KEITH URGO: Urgo is a personal favorite of mine. He joined Kyle Neptune’s staff at Fordham last year after working under Pat Chambers and Jay Wright. Fordham showed immediate signs of a turnaround. Neptune left for Villanova and Fordham only got better under Urgo’s watch (first 20 win season since 1991). I’m beginning to think Urgo and the rest of the staff may have been very responsible for Neptune’s promising Fordham display. Urgo also has some local ties. He’s a DC native, having attended and coached at Gonzaga College High School. Similar to McCasland, his team plays disciplined dogged defense. It’s sloppy on the offensive side but he has the makings of a very good coach. He’s likely a few years away but if you were to take a big swing, I’d keep an eye out.
JAMES JONES: Jones has been discussed as an academic first option that would be happy to move from a similar institution for a massive pay raise. And Georgetown has had success poaching from the Ivy League (Thompson III). Jones would be a boring hire but to Jones’ credit he’s put together an impressive career. He built Yale from nothing and has suprassed Harvard, Princeton, and Penn in recent years as the class of the league. We likely won’t reach the point where he needs consideration but he’s a name to monitor.
DUSTY MAY: May is the darling of the 2022-23 season. He has Florida Atlantic 25-3. He may parlay that into a jump but I doubt it’s at the level of a Georgetown. This is the first season of five that his teams have had legitimate success and I wouldn’t take that risk yet. He is the favorite to end up at the vacant spot at Ole Miss.
TAKAYO SIDDLE: Siddle—to me—should be more of a darling than May (or Pat Kelsey). He’s younger and he inherited a very bad UNCW team. The turnaround didn’t take long. He’s likely many years away from a jump to the likes of a Georgetown but he’s well on his way to building UNCW back in the same fashion that Kevin Keatts did in 2017.
PAT KELSEY: Kelsey is going to push for a high major job this year. He’s a former Xavier assistant that now has a solid decade long resume as a head coach. He’s struck gold this year with a College of Charleston team that is 27-3. The rumor is he wants Notre Dame. One note on Kelsey is that he can be very brash (e.g., Eric Musselman-esque) and if it doesn’t work out at his next stop, his charm will wear out quite fast.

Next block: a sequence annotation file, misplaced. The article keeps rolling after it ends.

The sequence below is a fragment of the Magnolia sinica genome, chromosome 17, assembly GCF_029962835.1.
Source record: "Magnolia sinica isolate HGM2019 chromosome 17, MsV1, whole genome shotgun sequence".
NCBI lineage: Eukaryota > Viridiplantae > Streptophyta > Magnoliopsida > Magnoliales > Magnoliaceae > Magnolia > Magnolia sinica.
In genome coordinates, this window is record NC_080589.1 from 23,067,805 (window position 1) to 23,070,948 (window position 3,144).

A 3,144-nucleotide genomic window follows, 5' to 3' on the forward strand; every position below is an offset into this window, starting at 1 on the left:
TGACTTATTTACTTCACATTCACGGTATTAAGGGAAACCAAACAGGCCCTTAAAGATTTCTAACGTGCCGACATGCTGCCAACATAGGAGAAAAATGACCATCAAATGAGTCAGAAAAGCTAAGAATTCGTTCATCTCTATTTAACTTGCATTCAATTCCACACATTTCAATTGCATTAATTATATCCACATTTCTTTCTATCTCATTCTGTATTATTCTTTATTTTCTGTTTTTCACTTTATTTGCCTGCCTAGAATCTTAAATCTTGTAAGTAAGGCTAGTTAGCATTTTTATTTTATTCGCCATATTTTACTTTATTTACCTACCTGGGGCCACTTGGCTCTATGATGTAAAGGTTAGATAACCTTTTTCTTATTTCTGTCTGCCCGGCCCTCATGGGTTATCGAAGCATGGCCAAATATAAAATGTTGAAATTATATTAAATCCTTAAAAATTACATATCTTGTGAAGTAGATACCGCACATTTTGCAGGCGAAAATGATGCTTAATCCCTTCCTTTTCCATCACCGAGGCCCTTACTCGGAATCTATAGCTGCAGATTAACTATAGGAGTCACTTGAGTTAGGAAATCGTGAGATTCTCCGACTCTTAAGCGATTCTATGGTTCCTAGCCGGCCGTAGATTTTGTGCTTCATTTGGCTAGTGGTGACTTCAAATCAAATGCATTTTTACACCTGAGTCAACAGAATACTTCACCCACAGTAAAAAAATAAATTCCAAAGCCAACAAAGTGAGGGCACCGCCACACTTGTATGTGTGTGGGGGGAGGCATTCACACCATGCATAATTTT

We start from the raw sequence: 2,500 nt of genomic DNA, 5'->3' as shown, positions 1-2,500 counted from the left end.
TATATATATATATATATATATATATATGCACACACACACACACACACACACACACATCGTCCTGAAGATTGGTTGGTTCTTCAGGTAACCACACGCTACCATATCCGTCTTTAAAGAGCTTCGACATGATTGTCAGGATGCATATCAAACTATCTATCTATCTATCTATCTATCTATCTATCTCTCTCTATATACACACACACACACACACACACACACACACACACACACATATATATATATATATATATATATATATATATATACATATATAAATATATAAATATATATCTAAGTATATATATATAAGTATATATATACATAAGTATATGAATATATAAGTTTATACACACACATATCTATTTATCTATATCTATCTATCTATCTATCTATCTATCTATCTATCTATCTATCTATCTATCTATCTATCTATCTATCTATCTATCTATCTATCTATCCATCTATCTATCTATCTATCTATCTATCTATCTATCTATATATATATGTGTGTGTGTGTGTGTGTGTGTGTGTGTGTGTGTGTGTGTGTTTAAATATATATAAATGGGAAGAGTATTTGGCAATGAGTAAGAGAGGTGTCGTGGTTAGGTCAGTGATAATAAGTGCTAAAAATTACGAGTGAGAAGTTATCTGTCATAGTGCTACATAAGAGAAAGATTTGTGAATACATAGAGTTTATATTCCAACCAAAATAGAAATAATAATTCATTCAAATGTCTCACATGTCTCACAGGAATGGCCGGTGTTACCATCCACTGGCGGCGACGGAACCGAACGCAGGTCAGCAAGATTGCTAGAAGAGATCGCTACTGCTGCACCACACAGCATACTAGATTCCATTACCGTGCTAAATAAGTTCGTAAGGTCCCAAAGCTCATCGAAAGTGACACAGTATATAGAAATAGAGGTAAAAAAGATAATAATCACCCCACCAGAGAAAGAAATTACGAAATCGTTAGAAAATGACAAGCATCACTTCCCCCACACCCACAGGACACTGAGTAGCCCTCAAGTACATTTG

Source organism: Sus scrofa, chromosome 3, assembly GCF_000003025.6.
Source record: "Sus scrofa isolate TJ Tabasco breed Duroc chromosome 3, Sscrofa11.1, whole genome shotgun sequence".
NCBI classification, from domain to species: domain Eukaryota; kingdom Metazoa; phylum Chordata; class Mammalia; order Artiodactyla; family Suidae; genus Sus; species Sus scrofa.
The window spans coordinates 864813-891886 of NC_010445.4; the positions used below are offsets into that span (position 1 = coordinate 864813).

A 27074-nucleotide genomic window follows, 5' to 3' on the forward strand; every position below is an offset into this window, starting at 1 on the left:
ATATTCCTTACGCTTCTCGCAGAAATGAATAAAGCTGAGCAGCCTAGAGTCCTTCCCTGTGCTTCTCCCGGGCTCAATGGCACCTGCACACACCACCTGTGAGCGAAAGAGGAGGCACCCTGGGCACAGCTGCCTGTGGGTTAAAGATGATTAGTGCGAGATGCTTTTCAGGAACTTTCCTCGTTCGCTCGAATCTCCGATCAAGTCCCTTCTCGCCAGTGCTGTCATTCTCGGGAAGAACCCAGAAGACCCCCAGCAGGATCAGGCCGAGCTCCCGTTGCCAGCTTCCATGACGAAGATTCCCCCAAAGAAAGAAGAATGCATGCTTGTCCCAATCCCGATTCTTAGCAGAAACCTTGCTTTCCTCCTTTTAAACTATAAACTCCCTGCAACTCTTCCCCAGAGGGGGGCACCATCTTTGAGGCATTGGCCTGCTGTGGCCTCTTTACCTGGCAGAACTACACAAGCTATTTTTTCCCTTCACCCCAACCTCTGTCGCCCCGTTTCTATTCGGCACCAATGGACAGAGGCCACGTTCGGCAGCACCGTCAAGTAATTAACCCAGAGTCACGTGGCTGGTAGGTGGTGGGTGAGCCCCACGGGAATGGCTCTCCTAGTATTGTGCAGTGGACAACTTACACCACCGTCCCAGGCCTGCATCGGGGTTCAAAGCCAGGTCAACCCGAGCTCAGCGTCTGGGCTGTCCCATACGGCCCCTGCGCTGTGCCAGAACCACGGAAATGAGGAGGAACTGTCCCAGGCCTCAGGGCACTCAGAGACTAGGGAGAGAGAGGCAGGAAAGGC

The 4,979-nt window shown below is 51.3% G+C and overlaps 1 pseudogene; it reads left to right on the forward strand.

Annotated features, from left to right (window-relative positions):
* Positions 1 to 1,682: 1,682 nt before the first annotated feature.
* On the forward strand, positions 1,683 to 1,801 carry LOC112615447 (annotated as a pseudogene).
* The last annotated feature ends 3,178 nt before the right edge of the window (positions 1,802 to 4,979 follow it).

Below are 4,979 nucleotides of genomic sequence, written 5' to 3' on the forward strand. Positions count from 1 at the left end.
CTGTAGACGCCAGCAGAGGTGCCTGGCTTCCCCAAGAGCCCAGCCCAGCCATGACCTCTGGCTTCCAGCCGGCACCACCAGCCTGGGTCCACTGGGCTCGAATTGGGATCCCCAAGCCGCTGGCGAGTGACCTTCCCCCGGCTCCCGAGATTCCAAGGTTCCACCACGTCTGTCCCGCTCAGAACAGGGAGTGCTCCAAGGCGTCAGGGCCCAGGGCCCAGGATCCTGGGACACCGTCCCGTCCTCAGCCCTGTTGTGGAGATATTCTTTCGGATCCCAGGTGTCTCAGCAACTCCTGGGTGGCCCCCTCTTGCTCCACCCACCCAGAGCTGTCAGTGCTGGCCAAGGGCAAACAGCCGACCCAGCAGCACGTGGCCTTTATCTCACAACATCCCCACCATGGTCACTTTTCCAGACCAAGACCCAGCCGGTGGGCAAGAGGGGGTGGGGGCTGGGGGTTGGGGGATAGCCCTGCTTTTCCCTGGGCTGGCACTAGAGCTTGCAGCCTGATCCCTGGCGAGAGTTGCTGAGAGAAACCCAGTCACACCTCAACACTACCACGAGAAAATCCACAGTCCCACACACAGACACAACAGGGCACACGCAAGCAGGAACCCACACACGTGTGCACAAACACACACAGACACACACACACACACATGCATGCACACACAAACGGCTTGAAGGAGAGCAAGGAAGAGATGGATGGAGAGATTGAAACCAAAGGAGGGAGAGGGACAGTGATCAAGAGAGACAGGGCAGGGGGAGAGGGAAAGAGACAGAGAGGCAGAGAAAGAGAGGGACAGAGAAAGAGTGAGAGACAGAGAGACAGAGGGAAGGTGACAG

MIKE JONES: The former Dematha coach turned Virginia Tech associate head coach was floated by Chris Wright as a candidate that alumni and DMV connections would whole heartedly support. As mentioned in the previous article, it’s likely a jump too far for Jones at this point but his name is worth knowing. He’s been floated as a candidate at Old Dominion (his alma mater) but a new coach, especially if it is Mike Brey, may try to bring him as a package deal to be the associate head coach with the intent of him taking over, eventually.
JOE PASTERNACK: If Georgetown wants to go out of the box and look out West, Joe Pasternack has turned around the UC-Santa Barbara program and made it a perennial power in the Big West. Pasternack has complied a 70%+ winning percentage over his 6 years and had the Gauchos within a missed 3-footer of upsetting fellow Big East member Creighton in the 1st round of the 2021 NCAA Tournament. Pasternack has experience coaching at Power 5 schools including Cal and Arizona, and has recruited a number of current NBA players including All-Star Lauri Markkanen.
There are many more candidates who will want the job. Despite the current state of the Hoyas program, it is Georgetown after all. It is a Big East school, with elite facilities, in the heart of the richest recruiting ground in the country, and for the past 15 years it has paid coaches like it remains a blue blood. The likes of Mark Turgeon, Johnny Dawkins, and Tommy Amaker (or even analysts like Jay Williams) will likely also throw their names in the ring. They shouldn’t be considered.
I hope Georgetown brass considers this hiring process as the most significant inflection point in the basketball program since Thompson’s hiring in 1972. This is the best chance they have to distinguish a path from the Thompson tree and get it right. While homage should be paid to John Thompson’s impact and legacy, there needs to be a clean break and a rebirth for the program that essentially guarantees the ship gets righted in the next half decade.